In most fields, corn will be planted into standing cereal rye for harvest later. However, for a quarter of his farm, warm seasons like pearl millet and teff will be drilled into rye for year-round grazing.
With center pivots on the property, irrigation helps establish warm-season cover crops after a paddock has been grazed. "We're grazing the pivot in quarters. We can irrigate three-quarters of the field, but not where we're grazing cover crops. When we move the cows, we go in and seed and irrigate," Habrock says. "The most effective time to irrigate is right after you graze."
Using portable water tanks, Burkey can also shift animal traffic in different parts of a paddock to avoid creating a mud hole in one corner of the pasture.
A quarter of perennial cool-season pasture, which includes nontoxic endophyte fescue, orchardgrass and brome, will be used for stockpiling to graze when cover crops aren't available, and to give a chance to establish cover crops. Dividing up the 120 acres of perennial pasture into 15 grazing cells, Burkey can support 250 head of cattle for 45 days before returning to the first grazing cell. Using K-Line surface irrigation, they can irrigate specific grazing cells in perennial pasture based on the grazing pattern.
The goal, Burkey says, is to keep cows and calves on a steady, consistent plane of nutrition throughout the year. That's especially helpful with a spring-calving herd and a fall-calving herd.
"If we're grazing cows and calves, you want them to have higher-quality feed," he says. "We're running two groups. We're running cows and calves on a parcel of ground. We'll leave them there 24 to 36 hours; then we'll move them. And within a day or two, we might put fall cows out to clean everything up, because fall cows might not need the most high-quality feed. The rye is going to head out eventually, and the cows and calves can move on to oats and peas. Peas are going to add more protein."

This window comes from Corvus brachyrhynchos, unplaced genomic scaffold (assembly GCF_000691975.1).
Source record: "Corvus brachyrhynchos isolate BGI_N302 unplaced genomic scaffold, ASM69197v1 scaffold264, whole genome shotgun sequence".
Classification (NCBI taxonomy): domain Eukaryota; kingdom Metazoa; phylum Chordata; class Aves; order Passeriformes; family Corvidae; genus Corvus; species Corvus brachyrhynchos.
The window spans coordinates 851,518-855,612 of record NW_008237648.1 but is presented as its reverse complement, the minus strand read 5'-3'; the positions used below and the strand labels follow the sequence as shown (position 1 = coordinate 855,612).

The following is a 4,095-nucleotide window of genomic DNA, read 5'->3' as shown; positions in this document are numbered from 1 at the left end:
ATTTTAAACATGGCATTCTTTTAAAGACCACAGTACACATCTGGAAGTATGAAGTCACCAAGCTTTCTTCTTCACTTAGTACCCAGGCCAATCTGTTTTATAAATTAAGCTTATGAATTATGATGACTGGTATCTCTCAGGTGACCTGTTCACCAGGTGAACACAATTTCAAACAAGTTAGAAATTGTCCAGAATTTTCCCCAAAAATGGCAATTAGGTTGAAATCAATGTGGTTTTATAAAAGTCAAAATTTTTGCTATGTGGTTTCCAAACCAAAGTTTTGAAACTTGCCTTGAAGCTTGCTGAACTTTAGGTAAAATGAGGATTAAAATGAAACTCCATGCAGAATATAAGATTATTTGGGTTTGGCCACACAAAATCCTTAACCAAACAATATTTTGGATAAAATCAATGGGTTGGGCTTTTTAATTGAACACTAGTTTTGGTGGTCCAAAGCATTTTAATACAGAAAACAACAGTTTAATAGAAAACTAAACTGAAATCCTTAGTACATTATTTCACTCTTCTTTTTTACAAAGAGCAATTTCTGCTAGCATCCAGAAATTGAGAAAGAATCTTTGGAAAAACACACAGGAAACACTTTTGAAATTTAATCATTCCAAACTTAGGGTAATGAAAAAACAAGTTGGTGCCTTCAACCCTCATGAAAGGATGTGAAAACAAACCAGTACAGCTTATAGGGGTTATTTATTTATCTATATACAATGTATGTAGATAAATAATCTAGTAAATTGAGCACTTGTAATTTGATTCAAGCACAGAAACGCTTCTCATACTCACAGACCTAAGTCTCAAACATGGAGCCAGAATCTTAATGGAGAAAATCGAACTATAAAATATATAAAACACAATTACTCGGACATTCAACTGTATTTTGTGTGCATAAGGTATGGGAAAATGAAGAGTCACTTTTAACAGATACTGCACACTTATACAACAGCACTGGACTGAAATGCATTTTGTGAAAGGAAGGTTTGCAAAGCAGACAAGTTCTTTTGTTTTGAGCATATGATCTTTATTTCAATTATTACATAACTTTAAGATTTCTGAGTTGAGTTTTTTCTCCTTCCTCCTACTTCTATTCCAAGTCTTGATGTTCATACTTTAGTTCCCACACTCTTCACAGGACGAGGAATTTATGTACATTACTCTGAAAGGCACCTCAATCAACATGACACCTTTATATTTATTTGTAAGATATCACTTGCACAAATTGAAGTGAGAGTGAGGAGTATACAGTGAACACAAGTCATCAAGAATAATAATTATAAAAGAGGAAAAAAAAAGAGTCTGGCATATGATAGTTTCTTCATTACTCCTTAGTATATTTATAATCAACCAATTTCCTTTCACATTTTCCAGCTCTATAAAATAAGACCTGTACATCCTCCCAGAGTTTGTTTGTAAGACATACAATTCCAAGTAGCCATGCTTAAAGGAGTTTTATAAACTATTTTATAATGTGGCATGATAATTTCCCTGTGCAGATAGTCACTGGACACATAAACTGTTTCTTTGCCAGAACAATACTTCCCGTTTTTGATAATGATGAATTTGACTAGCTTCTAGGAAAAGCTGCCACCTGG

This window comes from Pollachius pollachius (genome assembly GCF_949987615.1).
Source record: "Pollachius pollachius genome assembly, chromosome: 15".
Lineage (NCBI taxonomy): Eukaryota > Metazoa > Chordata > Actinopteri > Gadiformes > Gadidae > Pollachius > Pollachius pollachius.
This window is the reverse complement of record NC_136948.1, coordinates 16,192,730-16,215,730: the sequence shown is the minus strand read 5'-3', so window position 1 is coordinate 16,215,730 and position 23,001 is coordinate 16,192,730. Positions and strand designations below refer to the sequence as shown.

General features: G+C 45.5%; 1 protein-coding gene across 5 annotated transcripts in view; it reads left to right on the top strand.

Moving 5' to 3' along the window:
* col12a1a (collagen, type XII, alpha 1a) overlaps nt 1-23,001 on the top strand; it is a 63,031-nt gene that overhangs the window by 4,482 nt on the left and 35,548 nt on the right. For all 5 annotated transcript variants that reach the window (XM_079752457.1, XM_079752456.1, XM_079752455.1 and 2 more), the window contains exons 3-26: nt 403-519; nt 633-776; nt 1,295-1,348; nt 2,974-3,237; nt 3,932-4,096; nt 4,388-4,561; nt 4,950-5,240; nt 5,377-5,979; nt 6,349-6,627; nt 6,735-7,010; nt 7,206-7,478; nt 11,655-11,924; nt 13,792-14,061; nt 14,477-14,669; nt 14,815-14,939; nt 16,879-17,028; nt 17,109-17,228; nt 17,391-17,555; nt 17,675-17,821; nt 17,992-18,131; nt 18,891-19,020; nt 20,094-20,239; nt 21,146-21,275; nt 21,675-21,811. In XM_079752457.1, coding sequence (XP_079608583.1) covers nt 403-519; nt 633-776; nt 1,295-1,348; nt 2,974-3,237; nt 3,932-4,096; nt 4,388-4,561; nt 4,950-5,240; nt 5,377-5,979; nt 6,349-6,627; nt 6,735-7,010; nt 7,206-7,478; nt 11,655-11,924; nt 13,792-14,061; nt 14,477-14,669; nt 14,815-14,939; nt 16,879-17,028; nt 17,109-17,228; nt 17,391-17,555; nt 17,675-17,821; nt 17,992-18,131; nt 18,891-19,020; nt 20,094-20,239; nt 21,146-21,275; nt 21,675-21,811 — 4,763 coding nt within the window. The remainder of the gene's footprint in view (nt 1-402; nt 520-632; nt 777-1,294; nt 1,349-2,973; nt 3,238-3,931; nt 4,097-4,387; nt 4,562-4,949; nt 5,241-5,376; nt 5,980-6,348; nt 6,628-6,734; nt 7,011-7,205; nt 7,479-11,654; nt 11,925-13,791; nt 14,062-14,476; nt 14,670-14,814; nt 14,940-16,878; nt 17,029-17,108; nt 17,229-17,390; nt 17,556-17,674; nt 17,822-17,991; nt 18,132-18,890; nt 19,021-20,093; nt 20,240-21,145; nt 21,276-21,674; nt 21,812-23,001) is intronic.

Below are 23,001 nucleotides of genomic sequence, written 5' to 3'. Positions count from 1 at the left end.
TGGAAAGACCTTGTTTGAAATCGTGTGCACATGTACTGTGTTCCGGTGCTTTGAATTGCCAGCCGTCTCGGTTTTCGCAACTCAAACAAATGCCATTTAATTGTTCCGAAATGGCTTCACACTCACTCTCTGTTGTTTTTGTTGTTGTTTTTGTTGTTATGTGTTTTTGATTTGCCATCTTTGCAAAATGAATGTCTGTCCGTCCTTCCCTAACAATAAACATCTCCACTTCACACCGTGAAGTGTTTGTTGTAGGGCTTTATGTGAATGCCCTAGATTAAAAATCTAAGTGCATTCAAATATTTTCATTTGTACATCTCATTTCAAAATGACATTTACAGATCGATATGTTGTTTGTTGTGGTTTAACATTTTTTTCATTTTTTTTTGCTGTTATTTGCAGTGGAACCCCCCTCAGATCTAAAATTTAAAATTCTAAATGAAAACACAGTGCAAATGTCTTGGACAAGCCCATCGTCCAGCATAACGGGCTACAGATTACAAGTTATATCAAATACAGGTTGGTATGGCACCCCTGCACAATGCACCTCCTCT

While Burkey doesn't plan to graze any one cell more than 24 to 36 hours, he notes a big part of the equation is closely monitoring cattle behavior and health, as well as Mother Nature and pasture regrowth, and responding. "Everybody wants an exact answer, but it's just not there," Burkey says. "The exact answer is pay attention to your livestock. Pay attention to what's going on around them. They will tell you everything you need to know."
Editor's note: This article is the latest in a series of articles outlining the cow-calf system on Tyler Burkey's farm near Milford. For additional articles, see past issues of Nebraska Farmer and visit NebraskaFarmer.com.
Editor, Wallaces Farmer
Tyler Harris is the editor for Wallaces Farmer. He started at Farm Progress as a field editor, covering Missouri, Kansas and Iowa. Before joining Farm Progress, Tyler got his feet wet covering agriculture and rural issues while attending the University of Iowa, taking any chance he could to get outside the city limits and get on to the farm. This included working for Kalona News, south of Iowa City in the town of Kalona, followed by an internship at Wallaces Farmer in Des Moines after graduation.
Coming from a farm family in southwest Iowa, Tyler is largely interested in how issues impact people at the producer level. True to the reason he started reporting, he loves getting out of town and meeting with producers on the farm, which also gives him a firsthand look at how agriculture and urban interact.